2. The UMass student’s hoax was a perfect fit for the fantasies of those, starting with the student’s professor noted earlier, then to reporters, and finally to opportunistic politicians, who want to see the current presidential administration and the Patriot Act as harbingers of a right-wing police state (excerpt is of paragraphs 3 and 4 of The Crimson story; bold is mine):

    The bogus tale, first reported by The Standard-Times, a local newspaper in New Bedford, formed the basis for a front-page article in The Crimson on Dec. 19.
    News that the story had been discredited came too late for the flurry of critics, including Sen. Edward M. Kennedy ’54, D-Mass., who had already seized on the story as evidence of the federal government’s disregard for civil liberties.

    Even after the hoax was exposed, the politician who had been duped would not totally concede:

    Laura Capps, a Kennedy spokeswoman, said last night that the senator cited ”public reports” in his opinion piece. Even if the assertion was a hoax, she said, it did not detract from Kennedy’s broader point that the Bush administration has gone too far in engaging in surveillance.

  3. The person who was fooled by James Frey is none other than ….. Oprah Winfrey (excerpt is the first three paragraphs at The Smoking Gun link):

    Oprah Winfrey’s been had.
    Three months ago, in what the talk show host termed a “radical departure,” Winfrey announced that “A Million Little Pieces,” author James Frey’s nonfiction memoir of his vomit-caked years as an alcoholic, drug addict, and criminal, was her latest selection for the world’s most powerful book club.
    In an October 26 show entitled “The Man Who Kept Oprah Awake At Night,” Winfrey hailed Frey’s graphic and coarse book as “like nothing you’ve ever read before. Everybody at Harpo is reading it. When we were staying up late at night reading it, we’d come in the next morning saying, ‘What page are you on?’” In emotional filmed testimonials, employees of Winfrey’s Harpo Productions lauded the book as revelatory, with some choking back tears. When the camera then returned to a damp-eyed Winfrey, she said, “I’m crying ’cause these are all my Harpo family so, and we all loved the book so much.”

    Face it: Oprah loves to find sob stories. She’s built most of her fortune on them. She and her Harpo staffers cast aside all of their skepticism despite what appear to have been glaring holes in Frey’s “bad guy gone good” story because they so wanted it to be true (to be fair, a great deal of blame should also fall on Doubleday, Frey’s publisher).
    And it’s not like there weren’t some red flags. Here’s one really good reason why Doubleday, Oprah, and many others should have had their antennae up:

    While the book is brimming with improbable characters–like the colorful mafioso Leonard and the tragic crack whore Lilly, with whom Frey takes up in Hazelden–and equally implausible scenes, we chose to focus on the crime and justice aspect of “A Million Little Pieces.” Which wasn’t much of a decision since almost every character in Frey’s book that could address the remaining topics has either committed suicide, been murdered, died of AIDS, been sentenced to life in prison, gone missing, landed in an institution for the criminally insane, or fell off a fishing boat never to be seen again.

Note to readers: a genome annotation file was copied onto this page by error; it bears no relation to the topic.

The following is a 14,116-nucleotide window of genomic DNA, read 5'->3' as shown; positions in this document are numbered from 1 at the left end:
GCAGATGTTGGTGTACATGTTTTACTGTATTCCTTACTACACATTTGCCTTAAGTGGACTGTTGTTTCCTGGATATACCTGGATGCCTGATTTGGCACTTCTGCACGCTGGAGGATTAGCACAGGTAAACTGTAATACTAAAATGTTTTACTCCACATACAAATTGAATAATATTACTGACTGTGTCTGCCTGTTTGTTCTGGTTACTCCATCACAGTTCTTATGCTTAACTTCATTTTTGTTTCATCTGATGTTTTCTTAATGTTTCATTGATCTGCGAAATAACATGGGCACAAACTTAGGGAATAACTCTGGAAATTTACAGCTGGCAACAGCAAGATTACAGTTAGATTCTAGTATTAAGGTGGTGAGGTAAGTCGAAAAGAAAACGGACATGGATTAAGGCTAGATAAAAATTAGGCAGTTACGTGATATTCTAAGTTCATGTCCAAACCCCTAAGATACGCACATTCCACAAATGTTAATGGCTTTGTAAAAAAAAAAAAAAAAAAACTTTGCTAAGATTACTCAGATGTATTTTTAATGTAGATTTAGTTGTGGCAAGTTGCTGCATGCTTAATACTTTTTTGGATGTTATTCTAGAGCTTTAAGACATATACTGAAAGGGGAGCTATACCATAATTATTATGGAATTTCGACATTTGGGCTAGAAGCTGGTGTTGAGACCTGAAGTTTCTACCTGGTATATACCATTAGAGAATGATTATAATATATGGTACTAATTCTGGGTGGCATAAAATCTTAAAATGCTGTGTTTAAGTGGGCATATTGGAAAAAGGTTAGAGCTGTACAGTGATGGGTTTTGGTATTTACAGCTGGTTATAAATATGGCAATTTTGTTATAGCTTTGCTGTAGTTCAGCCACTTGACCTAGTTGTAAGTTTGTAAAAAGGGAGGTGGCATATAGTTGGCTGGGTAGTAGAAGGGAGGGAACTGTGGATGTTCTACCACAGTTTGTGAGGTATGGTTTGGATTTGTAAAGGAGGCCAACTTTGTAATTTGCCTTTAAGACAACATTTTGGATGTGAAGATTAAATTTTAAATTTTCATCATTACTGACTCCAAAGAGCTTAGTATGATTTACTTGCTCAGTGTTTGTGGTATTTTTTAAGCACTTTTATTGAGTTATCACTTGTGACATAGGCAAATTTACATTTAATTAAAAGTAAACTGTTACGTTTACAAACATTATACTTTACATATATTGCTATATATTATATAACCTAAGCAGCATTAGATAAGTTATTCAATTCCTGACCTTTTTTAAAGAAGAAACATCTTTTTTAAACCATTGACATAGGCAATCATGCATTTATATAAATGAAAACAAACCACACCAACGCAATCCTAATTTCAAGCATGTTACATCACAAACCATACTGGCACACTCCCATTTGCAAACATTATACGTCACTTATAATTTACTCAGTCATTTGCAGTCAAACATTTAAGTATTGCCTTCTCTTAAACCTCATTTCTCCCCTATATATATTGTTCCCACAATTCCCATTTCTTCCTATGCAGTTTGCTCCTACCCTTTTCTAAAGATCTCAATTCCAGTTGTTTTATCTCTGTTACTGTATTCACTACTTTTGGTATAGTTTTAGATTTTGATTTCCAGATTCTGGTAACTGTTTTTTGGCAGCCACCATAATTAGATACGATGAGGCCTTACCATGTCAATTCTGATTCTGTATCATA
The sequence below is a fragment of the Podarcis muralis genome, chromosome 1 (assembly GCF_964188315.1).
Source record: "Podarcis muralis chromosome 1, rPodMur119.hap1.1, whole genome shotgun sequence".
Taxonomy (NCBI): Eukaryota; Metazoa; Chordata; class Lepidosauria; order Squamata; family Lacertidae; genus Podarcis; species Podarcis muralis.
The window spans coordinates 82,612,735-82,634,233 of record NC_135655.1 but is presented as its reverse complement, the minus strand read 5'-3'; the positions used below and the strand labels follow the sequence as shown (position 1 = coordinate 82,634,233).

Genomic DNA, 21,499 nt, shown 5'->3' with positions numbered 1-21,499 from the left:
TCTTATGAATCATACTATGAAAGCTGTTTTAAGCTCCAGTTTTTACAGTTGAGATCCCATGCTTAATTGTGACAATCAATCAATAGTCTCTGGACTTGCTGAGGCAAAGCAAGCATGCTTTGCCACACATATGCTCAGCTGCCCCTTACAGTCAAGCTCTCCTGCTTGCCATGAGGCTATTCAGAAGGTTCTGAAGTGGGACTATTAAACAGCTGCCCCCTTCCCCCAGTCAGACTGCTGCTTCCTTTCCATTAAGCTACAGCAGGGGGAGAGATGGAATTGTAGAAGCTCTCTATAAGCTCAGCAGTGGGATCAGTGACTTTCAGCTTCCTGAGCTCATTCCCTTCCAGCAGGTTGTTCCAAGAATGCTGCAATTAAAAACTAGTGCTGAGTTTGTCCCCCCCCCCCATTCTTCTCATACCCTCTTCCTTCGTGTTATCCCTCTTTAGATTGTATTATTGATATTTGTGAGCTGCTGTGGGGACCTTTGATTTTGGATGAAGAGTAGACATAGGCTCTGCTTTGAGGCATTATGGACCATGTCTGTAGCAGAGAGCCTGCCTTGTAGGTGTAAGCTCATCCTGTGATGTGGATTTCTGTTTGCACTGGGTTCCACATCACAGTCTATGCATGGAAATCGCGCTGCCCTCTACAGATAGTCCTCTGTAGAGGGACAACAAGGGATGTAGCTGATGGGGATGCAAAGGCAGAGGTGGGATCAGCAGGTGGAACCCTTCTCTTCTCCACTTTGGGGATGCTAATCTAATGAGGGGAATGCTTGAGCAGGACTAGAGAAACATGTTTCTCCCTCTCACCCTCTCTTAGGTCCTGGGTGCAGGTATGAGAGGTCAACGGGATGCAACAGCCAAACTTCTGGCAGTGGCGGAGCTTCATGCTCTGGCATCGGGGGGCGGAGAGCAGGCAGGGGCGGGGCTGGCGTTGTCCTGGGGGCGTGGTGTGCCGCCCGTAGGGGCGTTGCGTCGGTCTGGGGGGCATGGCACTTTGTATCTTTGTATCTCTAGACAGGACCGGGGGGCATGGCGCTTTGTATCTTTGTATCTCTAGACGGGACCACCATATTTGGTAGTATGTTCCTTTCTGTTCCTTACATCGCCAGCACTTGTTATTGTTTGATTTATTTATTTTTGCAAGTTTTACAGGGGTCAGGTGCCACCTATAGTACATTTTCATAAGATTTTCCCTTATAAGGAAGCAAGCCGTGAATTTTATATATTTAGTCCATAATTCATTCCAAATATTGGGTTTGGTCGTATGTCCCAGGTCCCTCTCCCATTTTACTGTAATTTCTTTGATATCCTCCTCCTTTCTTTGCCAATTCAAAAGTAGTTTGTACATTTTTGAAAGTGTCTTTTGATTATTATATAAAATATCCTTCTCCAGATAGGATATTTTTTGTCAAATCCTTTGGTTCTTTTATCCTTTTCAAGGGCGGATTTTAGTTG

How convenient.

    Thanks primarily to Oprah and Doubleday, a con artist is a millionaire, and untold numbers of people “inspired” by Frey’s lies have to psychologically deal with having been duped. Especially vulnerable are those trying to recover from drug dependency and other addictions who have until now seen Frey as a source of strength.

Though these three recent examples all happen to be from the “left” or “liberal” side of public opinion, there is no shortage of examples on the “right” or “conservative” side of similar breakdowns in vigilance leading to scams and hoaxes of similar proportions (think Jim and Tammy Faye Baker, and Jimmy Swaggart, for starters). I’d like to think that conservatives tend to be a bit better at sniffing out scams and hoaxes, but it’s probably closer to the truth that at least your vulnerability to being duped has an inverse relationship with the amount of power “your side” currently has.

Having said that, I don’t ever recall hearing “it doesn’t matter whether this one’s true or not” excuses like Kennedy’s from conservatives in similar situations. And further, because the people who are usually “first responders” to items like those described here (i.e., Mainstream Media journalists, academics, and entertainers) are overwhemingly likely to have liberal or left-wing biases, more scams and hoaxes that fit their ingrained prejudices will get traction before being exposed, as the three stories cited here certainly did.

So here’s an idea for everyone to begin with (and this certainly applies to personal finance, too): If it sounds too good to be true, it probably almost definitely is.

Here’s one that’s even better for the sensational situations: If it sounds too good to be true, investigate the heck out of it before you embarrass yourself (see this for an “eating humble pie” example).